Rescuers blast holes in stricken ship off Italy

 Italian naval divers on Tuesday exploded holes in the hull of a cruise ship grounded off a Tuscan island to speed the search for 29 missing people while seas were still calm. One official said there was still a "glimmer of hope" that survivors could be found.
Prosecutors, meanwhile, prepared to question the captain, who is accused of causing the wreck that left at least six dead and abandoning the Costa Concordia before all 4,200 people onboard were safely evacuated after the vessel capsized Friday night.
Navy spokesman Alessandro Busonero told Sky TV 24 the holes will help divers enter the wreck more easily. "We are rushing against time," he said.
The divers set four microcharges above and below the surface of the water, Busonero said. Television footage showed one hole above the waterline to be less than two meters (6 feet) in diameter.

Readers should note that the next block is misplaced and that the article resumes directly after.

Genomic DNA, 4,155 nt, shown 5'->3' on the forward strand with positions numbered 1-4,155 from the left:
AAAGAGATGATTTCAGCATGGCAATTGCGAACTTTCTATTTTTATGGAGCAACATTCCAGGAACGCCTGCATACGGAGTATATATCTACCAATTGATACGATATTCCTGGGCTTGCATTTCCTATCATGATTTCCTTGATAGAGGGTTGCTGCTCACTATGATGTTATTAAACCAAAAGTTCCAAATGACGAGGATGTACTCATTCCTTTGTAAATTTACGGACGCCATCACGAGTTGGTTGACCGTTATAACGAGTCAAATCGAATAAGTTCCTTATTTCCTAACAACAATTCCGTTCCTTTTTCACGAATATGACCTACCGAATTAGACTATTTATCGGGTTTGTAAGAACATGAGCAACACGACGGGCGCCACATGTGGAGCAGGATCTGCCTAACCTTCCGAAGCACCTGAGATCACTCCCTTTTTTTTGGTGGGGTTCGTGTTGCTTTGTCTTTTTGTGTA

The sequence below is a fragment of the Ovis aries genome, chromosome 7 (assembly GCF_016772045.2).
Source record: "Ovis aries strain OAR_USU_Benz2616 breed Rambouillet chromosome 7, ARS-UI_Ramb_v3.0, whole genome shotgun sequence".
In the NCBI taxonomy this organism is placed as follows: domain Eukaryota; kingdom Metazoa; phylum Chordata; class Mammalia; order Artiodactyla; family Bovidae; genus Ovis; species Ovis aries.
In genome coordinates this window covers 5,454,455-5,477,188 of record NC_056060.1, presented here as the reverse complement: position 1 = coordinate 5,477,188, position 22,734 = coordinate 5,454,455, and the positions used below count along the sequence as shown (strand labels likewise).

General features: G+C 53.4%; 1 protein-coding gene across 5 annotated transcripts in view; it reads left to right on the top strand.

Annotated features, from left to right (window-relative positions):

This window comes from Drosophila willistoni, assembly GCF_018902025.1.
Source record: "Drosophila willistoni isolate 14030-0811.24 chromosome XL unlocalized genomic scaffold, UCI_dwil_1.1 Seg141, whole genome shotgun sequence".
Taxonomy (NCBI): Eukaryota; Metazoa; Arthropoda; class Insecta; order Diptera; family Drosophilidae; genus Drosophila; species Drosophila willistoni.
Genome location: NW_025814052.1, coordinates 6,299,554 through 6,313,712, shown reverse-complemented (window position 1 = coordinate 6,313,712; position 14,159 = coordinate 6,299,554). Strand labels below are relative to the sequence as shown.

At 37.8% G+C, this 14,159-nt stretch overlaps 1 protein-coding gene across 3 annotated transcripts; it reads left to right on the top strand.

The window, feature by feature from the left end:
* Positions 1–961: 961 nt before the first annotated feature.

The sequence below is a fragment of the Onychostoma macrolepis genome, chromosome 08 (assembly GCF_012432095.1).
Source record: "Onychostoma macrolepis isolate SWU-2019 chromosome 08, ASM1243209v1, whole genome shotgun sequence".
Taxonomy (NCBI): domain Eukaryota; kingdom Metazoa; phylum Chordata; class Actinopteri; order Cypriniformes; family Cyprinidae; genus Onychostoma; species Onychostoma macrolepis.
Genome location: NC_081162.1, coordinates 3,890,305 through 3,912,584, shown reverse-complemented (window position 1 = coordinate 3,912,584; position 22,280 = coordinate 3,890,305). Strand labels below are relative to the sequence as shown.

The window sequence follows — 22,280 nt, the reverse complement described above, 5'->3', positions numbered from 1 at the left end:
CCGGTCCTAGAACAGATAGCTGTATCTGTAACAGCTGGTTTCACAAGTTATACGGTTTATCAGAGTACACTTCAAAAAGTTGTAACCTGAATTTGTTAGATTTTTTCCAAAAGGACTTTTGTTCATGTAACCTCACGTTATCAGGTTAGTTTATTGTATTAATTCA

"The hope is that the ship is empty and that the people are somewhere else, or if they are inside that they found a safe place to await rescue," Coast Guard spokesman Filippo Marini told Sky TV 24
The cruiseliner tragedy also has turned into a potential environmental crisis, with rough seas battering the stricken ship raising fears that fuel might leak into pristine waters off Giglio that are part of a sanctuary for dolphins, porpoises and whales.
Waters were relatively calm Tuesday with waves of just 30 centimeters, but they were expected to reach 1.8 meters Wednesday, according to meteorological forecasts.

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